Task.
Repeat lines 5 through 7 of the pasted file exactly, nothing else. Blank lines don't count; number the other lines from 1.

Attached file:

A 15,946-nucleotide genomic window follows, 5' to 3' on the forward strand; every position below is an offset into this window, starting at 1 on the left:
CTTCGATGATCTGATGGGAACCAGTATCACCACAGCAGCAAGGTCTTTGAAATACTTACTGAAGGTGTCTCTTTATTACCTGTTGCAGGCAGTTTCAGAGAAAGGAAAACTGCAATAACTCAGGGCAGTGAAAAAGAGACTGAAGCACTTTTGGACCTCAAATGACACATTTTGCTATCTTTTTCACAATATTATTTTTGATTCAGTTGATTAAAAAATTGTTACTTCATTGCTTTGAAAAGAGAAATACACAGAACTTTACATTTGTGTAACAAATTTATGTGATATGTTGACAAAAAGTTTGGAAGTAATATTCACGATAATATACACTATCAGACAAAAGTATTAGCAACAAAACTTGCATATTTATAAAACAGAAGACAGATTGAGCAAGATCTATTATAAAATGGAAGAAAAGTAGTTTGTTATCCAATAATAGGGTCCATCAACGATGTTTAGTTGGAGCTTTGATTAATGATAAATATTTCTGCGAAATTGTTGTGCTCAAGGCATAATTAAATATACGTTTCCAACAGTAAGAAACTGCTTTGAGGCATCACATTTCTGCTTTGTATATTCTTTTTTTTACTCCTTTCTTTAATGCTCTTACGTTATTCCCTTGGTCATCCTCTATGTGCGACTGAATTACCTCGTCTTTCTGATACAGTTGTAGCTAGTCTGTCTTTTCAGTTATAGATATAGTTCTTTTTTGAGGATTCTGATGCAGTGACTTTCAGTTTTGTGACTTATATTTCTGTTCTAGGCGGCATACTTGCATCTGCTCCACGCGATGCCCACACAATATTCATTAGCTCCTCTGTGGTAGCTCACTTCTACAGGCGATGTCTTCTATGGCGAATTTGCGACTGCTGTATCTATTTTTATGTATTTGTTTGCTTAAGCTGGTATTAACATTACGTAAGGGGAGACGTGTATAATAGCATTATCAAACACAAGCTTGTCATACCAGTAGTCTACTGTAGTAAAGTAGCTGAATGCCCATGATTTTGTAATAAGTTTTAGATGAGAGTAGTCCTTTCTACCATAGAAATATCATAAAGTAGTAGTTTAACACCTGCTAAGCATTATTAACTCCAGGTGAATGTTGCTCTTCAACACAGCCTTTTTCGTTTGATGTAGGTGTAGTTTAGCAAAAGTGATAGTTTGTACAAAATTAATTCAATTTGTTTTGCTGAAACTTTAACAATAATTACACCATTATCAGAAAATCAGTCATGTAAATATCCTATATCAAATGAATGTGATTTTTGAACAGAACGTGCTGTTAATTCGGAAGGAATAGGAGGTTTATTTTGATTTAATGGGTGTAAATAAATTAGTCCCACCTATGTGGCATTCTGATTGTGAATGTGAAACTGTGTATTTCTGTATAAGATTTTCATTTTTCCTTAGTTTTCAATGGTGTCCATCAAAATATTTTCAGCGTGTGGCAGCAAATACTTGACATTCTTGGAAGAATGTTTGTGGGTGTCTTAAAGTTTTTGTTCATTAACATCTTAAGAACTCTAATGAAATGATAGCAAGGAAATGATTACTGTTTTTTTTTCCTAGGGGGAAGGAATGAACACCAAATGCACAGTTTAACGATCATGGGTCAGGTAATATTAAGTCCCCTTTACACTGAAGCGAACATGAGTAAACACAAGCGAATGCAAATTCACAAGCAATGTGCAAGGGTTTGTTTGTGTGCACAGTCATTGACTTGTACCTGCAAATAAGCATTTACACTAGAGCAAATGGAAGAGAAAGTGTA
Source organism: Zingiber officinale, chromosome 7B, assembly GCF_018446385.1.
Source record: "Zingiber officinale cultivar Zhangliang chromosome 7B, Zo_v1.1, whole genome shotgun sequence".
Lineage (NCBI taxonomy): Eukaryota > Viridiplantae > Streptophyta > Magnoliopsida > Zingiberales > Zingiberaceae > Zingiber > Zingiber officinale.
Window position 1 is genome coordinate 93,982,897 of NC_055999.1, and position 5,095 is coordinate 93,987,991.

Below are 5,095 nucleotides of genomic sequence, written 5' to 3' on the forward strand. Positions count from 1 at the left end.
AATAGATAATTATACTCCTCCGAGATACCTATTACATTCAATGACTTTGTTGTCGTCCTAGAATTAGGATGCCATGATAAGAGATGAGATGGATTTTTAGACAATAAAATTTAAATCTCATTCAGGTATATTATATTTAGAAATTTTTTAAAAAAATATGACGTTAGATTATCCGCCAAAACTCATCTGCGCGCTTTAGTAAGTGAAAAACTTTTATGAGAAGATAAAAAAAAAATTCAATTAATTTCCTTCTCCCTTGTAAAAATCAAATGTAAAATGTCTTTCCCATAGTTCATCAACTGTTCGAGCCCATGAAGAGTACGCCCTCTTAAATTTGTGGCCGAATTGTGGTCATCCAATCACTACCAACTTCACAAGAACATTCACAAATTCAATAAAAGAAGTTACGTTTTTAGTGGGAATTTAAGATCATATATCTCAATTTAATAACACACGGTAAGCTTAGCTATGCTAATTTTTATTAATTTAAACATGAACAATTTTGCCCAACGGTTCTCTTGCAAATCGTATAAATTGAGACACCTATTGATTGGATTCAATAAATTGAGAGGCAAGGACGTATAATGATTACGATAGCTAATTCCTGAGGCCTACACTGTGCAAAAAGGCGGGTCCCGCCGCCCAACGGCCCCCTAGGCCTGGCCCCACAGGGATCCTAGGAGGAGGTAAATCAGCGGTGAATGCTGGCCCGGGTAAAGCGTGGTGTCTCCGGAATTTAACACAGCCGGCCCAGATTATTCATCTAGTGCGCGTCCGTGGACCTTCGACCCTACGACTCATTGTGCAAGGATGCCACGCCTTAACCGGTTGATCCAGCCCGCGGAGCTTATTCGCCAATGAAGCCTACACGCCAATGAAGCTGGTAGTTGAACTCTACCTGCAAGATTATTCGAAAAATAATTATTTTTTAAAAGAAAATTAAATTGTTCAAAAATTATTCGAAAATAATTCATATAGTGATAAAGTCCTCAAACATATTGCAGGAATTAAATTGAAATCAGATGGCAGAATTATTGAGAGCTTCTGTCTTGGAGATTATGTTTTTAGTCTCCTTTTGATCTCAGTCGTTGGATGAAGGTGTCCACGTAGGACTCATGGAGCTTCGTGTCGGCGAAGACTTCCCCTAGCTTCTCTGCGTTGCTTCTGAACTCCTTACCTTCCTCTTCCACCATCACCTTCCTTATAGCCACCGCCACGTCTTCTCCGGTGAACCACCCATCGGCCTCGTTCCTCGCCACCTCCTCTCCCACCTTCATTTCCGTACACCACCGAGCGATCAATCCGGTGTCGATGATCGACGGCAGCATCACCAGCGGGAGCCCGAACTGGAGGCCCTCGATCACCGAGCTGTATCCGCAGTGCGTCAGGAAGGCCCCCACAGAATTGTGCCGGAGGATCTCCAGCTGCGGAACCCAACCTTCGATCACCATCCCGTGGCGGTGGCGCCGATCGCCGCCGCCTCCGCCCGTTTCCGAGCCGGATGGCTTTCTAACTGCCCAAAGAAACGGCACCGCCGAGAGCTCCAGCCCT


Lineage (NCBI taxonomy): Eukaryota > Viridiplantae > Streptophyta > Magnoliopsida > Zingiberales > Zingiberaceae > Zingiber > Zingiber officinale.
Window position 1 is genome coordinate 93,982,897 of NC_055999.1, and position 5,095 is coordinate 93,987,991.

Below are 5,095 nucleotides of genomic sequence, written 5' to 3' on the forward strand. Positions count from 1 at the left end.